A new tranche of federal infrastructure funds is about to start flowing into Utah and, with it, an important set of questions that beg answers before the big bucks start disappearing.
Questions such as: Who will handle disbursement and accountability? How much is already committed, and which monies are still available for grants and loans? The just approved $1.2 trillion Infrastructure Investment and Jobs Act, if divided per capita, would yield approximately $12 billion for Utah. If the Build Back Better bill is passed, an additional $18 billion might head Utah’s way.
Those sums could do much good, particularly in rural Utah. But they could also perpetuate mischief, as we have seen in the past. Mischief as in:
• Utah state legislators diverting 53 million federal royalty dollars to a coal export account while several rural counties had no hospital beds even before COVID struck.
• $28 million in federal funds that could have narrowed the rural-urban broadband divide being spent instead on a Uinta Basin oil railway.
• This year’s $5 million coronavirus gift to the Utah mining industry even as coal exports continue unabated.
Meanwhile, officials of the Legislature-sanctioned Utah Inland Port Authority, having amassed $225 million this year in loan and bonding authority, are now in line awaiting the rail money that Sen. Mitt Romney promised in a Salt Lake Chamber webinar this summer.
The public deserves — and should demand — accountability from state leadership and from the federal agencies funneling waves of new tax dollars into Utah. Rural Utah needs infrastructure funds to build sustainable economic development and end its dependency on the fossil fuel industry.
But federal officials channeling infrastructure funds should be wary of state projects that undermine President Biden’s climate action plan. Recall that Utah’s attorney general is suing the federal government and California on behalf of the coal industry.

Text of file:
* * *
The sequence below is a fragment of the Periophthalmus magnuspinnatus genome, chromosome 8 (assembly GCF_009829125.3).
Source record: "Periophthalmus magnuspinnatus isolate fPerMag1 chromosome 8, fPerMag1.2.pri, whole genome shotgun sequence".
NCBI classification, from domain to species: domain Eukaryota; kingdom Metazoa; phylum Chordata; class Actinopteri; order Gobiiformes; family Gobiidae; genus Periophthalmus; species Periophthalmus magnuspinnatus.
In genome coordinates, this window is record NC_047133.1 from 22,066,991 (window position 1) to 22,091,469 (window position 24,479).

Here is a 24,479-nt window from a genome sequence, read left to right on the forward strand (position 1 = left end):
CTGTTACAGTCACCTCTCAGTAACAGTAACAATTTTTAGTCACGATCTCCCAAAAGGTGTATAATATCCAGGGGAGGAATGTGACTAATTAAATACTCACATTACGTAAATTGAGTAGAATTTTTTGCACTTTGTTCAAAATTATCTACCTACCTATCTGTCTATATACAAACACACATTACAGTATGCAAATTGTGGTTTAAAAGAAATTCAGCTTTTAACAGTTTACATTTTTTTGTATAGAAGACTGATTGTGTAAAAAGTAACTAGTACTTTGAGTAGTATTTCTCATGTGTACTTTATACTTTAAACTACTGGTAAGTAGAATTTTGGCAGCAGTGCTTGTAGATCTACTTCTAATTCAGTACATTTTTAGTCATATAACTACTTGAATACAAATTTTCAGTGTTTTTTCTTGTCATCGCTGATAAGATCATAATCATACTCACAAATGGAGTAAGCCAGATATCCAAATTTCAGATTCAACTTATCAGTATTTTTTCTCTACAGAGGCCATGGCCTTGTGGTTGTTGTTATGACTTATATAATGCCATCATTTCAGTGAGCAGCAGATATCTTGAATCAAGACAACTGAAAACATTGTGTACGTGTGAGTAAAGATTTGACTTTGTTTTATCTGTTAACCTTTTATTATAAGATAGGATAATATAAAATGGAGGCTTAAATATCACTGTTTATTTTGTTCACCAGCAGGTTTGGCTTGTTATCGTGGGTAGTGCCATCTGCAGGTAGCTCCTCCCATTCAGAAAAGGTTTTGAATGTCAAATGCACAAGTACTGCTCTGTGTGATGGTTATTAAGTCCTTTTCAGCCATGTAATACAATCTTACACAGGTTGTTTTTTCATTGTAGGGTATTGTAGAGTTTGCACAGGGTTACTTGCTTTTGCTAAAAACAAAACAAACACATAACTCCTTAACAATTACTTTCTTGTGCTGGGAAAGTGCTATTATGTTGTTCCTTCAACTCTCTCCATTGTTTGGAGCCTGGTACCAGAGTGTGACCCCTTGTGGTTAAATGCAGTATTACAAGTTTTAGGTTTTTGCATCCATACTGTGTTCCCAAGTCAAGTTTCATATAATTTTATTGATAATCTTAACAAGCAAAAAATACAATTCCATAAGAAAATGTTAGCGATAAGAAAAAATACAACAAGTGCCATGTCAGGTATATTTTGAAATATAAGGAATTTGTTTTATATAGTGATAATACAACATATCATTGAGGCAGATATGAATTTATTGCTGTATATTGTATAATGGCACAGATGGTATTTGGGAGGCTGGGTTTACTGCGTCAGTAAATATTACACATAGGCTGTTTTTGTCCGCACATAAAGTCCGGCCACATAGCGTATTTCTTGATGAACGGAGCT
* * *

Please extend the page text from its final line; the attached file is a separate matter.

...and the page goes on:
A pending “Build Back Better Challenge” grant application by the Governor’s Office of Economic Opportunity [aka “GO Utah”] offers insights into how Biden era federal funding might be used to both solve and create problems for all Utahns, rural and urban. Working with a Team Utah Partners group, GO Utah is applying for Phase 1 of a U.S. Commerce Department grant that could yield up to $100 million. The grant application’s lead component is a Utah Energy Diversity and Innovation (UEDI) proposal to “transform rural Utah’s economy from deep dependency on coal mining and coal-powered energy,” though coal would continue to be mined for “non-fuel domestic” uses and, presumably, for export. The UEDI plan includes project options linked to research, manufacturing, entrepreneurial support, and workforce.
For Carbon County, federal grant money could be used to boost 3D Printing manufacturers and/or to expand research into the nuclear reactors Rocky Mountain Power wants built there. As the Governor’s Office of Energy Development would manage the UEDI grant, the state-funded center already working on “clean” nuclear power stands a better chance of getting its pie slice.
UEDI’s proposal does establish an Equity and Opportunity Advisory Council “led by trusted community leaders” that could set positive economic and environmental justice standards if truly inclusive, transparent and accountable to the public. Who will ensure that happens? Where should funding go? And where should it not go?
Will infrastructure funds be used to build the Salina-to-Levan coal spur that Wolverine Fuels so badly wants? Or another uranium waste rail line in Southeast Utah? Or to fund UIPA’s controversial secondary hubs, like the Savage-Romney Group satellite port in Tooele County, Iron County’s “Port 15″ to drain rural aquifers and export coal, and Sevier County’s inland port trucking terminal near the Salina coal load-out?
Instead, how about funding newer schools and tech centers, broadband, medical facilities, water and sewer system upgrades, recreation centers and transitional business loans? How about some of the “climate resilience” money going toward initiatives like Salt Lake County’s “Climate Adaptation Plan For Public Health”?
Accountability will be key to the success of infrastructure spending in Utah. Federal agencies like the EPA and Transportation Department should establish a user-friendly clearinghouse for Utah infrastructure funds information and accountability.
For without accountability, the federal monies that could boost sound development across Utah will vanish into smoke, mirrors and sweetheart dealers’ pockets.
Stanley Holmes, Salt Lake City, is a retired educator who volunteers with the Utah Clean Infrastructure Coalition and the Sierra Club’s Utah Needs Clean Energy team.